Tropical Cyclone Neville

7 - 13 April 1992


Tropical cyclone Neville was the only cyclone to form in the Darwin TCWC area of responsibility during 1991-92 and was the most intense cyclone since Kathy in 1984.

A major pulse in the MJO during the early part of April led to the genesis of a tropical depression near the Tanimbar Islands on 4 April. At first, the depression drifted slowly southeast in an environment of low shear and highly favourable high-level divergence. At 0600 UTC 6 April, the circulation was sufficiently developed vertically, and far enough south to come under the influence of a deep easterly steering current generated by the subtropical ridge over inland Australia; at 0200 UTC 7 April, the depression recurved to the southwest and was named. Tropical cyclone Neville maintained a general westerly or southwesterly track for the remainder of its lifetime.

Tropical cyclone Neville was a compact cyclone that intensified rapidly, despite the relative proximity of land. Shortly after crossing the north- western tip of Melville Island, and only 24 hours after naming, sustained winds close to Neville 's centre had reached hurricane force. The cyclone continued deepening as it tracked into the central Timor Sea, reaching maximum intensity around 1800 UTC 8 April. Mean winds at this stage were estimated to be 55 m/s.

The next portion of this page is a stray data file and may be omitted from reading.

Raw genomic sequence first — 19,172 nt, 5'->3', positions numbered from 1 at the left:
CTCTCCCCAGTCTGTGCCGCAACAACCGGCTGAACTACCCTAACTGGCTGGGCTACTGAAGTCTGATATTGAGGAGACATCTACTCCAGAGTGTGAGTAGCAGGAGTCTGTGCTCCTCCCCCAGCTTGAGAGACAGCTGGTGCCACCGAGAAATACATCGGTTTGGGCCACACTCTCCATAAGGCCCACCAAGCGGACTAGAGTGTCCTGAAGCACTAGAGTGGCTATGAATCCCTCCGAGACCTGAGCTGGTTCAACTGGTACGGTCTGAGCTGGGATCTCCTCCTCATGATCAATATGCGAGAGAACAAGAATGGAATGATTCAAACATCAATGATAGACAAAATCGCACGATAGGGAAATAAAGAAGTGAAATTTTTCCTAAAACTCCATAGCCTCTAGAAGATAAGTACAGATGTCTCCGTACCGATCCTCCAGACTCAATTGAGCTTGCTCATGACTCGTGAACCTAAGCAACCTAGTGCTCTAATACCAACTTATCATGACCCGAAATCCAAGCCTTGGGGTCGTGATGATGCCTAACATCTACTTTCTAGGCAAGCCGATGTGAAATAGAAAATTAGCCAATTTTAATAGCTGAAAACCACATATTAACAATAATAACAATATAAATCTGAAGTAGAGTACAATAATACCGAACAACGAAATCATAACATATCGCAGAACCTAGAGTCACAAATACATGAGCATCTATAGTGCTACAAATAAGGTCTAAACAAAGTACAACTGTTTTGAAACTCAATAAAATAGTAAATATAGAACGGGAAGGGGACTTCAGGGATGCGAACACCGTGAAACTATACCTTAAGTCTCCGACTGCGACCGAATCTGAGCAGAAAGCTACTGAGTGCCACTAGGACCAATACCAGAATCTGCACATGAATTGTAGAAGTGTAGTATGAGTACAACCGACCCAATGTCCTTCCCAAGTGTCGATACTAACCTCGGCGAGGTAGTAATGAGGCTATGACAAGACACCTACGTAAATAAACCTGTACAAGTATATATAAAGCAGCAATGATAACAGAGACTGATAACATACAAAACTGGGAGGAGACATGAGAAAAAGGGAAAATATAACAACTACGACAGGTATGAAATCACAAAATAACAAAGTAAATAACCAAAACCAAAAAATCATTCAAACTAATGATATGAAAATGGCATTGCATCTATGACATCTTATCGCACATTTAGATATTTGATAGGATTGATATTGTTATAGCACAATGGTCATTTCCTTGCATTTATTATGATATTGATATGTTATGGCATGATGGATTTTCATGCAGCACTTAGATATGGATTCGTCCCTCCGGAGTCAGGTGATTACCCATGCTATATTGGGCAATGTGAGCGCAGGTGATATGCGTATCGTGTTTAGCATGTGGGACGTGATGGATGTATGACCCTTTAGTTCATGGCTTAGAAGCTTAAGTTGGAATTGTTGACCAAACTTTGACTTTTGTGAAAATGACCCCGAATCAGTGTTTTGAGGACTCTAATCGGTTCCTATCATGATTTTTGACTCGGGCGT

Shortly after reaching maximum intensity, tropical cyclone Neville slowed in response to the passage of a higher latitude middle-level trough. After undergoing a small anticlockwise loop, Neville resumed its track to the southwest and began to slowly weaken. By 0600 UTC 10 April, the eye of the cyclone was no longer visible on satellite imagery and weak shearing effects were beginning to distort the overall cloud signature. At 0800 UTC 11 April, sustained winds associated with Neville eased below hurricane force and the cyclone slowed to a near standstill. The dual effects of weak vertical shearing and upwelling of cool water under the near-stationary cyclone caused the circulation to continue to weaken, and by 0200 UTC 13 April, Neville had dissipated. The residual low-level circulation was apparent on visible satellite imagery over the following two days as it drifted away to the southwest and spun down.

Damage associated with tropical cyclone Neville was confined to the northwest 'Top End' coast of the Northern Territory and Bathurst and Melville Islands. Widespread tree damage occurred and a safari camp on Melville Island was destroyed.

Track and intensity

All times in WST - add 1.5 hours to cnovert to CST.

Best Track of Tropical Cyclone Neville